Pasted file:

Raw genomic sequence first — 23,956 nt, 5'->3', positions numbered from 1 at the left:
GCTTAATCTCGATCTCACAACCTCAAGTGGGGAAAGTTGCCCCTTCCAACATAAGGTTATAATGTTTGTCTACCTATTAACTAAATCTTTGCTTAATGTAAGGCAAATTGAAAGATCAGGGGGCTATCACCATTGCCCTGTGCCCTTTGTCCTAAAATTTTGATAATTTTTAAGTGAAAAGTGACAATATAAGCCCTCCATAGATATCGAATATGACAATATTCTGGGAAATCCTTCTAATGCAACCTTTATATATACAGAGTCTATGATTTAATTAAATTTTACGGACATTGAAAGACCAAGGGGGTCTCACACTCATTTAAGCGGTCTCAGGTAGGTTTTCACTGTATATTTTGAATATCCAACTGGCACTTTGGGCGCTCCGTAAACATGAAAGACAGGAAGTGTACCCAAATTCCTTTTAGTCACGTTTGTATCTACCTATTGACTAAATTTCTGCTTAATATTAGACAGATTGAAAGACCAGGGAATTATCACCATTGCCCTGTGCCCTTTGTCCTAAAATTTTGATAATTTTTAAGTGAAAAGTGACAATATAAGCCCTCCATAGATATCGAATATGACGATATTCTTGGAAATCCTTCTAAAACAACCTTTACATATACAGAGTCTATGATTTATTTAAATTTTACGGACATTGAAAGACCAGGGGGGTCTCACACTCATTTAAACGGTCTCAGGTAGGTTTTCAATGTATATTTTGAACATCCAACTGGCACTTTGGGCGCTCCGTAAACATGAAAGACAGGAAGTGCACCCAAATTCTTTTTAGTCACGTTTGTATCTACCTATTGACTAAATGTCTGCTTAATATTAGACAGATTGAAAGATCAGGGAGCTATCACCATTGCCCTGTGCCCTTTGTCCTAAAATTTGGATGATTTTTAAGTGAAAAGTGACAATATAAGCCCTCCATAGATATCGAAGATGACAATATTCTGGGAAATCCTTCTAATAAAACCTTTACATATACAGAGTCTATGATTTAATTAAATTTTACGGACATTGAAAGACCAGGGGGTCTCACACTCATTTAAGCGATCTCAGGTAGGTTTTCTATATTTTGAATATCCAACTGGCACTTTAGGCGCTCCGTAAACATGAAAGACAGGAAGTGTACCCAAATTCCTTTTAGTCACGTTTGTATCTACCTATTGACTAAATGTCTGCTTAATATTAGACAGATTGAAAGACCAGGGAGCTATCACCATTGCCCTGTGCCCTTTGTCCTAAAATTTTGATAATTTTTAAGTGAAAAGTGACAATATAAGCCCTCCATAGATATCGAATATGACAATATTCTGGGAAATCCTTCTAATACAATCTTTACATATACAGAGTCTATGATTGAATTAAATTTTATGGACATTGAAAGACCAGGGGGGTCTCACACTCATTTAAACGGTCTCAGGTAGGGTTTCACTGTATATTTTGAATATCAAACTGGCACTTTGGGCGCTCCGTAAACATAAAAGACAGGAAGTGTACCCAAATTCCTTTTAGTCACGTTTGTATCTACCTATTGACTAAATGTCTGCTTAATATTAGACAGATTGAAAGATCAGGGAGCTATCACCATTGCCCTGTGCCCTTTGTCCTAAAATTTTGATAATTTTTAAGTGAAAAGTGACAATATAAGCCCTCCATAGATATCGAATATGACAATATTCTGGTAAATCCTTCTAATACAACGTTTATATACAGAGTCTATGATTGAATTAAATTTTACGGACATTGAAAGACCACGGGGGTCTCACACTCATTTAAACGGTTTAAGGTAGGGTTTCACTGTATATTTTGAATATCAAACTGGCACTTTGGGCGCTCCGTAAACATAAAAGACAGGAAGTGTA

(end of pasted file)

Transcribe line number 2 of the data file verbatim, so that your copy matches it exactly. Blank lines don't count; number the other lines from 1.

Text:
GCTTAATCTCGATCTCACAACCTCAAGTGGGGAAAGTTGCCCCTTCCAACATAAGGTTATAATGTTTGTCTACCTATTAACTAAATCTTTGCTTAATGTAAGGCAAATTGAAAGATCAGGGGGCTATCACCATTGCCCTGTGCCCTTTGTCCTAAAATTTTGATAATTTTTAAGTGAAAAGTGACAATATAAGCCCTCCATAGATATCGAATATGACAATATTCTGGGAAATCCTTCTAATGCAACCTTTATATATACAGAGTCTATGATTTAATTAAATTTTACGGACATTGAAAGACCAAGGGGGTCTCACACTCATTTAAGCGGTCTCAGGTAGGTTTTCACTGTATATTTTGAATATCCAACTGGCACTTTGGGCGCTCCGTAAACATGAAAGACAGGAAGTGTACCCAAATTCCTTTTAGTCACGTTTGTATCTACCTATTGACTAAATTTCTGCTTAATATTAGACAGATTGAAAGACCAGGGAATTATCACCATTGCCCTGTGCCCTTTGTCCTAAAATTTTGATAATTTTTAAGTGAAAAGTGACAATATAAGCCCTCCATAGATATCGAATATGACGATATTCTTGGAAATCCTTCTAAAACAACCTTTACATATACAGAGTCTATGATTTATTTAAATTTTACGGACATTGAAAGACCAGGGGGGTCTCACACTCATTTAAACGGTCTCAGGTAGGTTTTCAATGTATATTTTGAACATCCAACTGGCACTTTGGGCGCTCCGTAAACATGAAAGACAGGAAGTGCACCCAAATTCTTTTTAGTCACGTTTGTATCTACCTATTGACTAAATGTCTGCTTAATATTAGACAGATTGAAAGATCAGGGAGCTATCACCATTGCCCTGTGCCCTTTGTCCTAAAATTTGGATGATTTTTAAGTGAAAAGTGACAATATAAGCCCTCCATAGATATCGAAGATGACAATATTCTGGGAAATCCTTCTAATAAAACCTTTACATATACAGAGTCTATGATTTAATTAAATTTTACGGACATTGAAAGACCAGGGGGTCTCACACTCATTTAAGCGATCTCAGGTAGGTTTTCTATATTTTGAATATCCAACTGGCACTTTAGGCGCTCCGTAAACATGAAAGACAGGAAGTGTACCCAAATTCCTTTTAGTCACGTTTGTATCTACCTATTGACTAAATGTCTGCTTAATATTAGACAGATTGAAAGACCAGGGAGCTATCACCATTGCCCTGTGCCCTTTGTCCTAAAATTTTGATAATTTTTAAGTGAAAAGTGACAATATAAGCCCTCCATAGATATCGAATATGACAATATTCTGGGAAATCCTTCTAATACAATCTTTACATATACAGAGTCTATGATTGAATTAAATTTTATGGACATTGAAAGACCAGGGGGGTCTCACACTCATTTAAACGGTCTCAGGTAGGGTTTCACTGTATATTTTGAATATCAAACTGGCACTTTGGGCGCTCCGTAAACATAAAAGACAGGAAGTGTACCCAAATTCCTTTTAGTCACGTTTGTATCTACCTATTGACTAAATGTCTGCTTAATATTAGACAGATTGAAAGATCAGGGAGCTATCACCATTGCCCTGTGCCCTTTGTCCTAAAATTTTGATAATTTTTAAGTGAAAAGTGACAATATAAGCCCTCCATAGATATCGAATATGACAATATTCTGGTAAATCCTTCTAATACAACGTTTATATACAGAGTCTATGATTGAATTAAATTTTACGGACATTGAAAGACCACGGGGGTCTCACACTCATTTAAACGGTTTAAGGTAGGGTTTCACTGTATATTTTGAATATCAAACTGGCACTTTGGGCGCTCCGTAAACATAAAAGACAGGAAGTGTA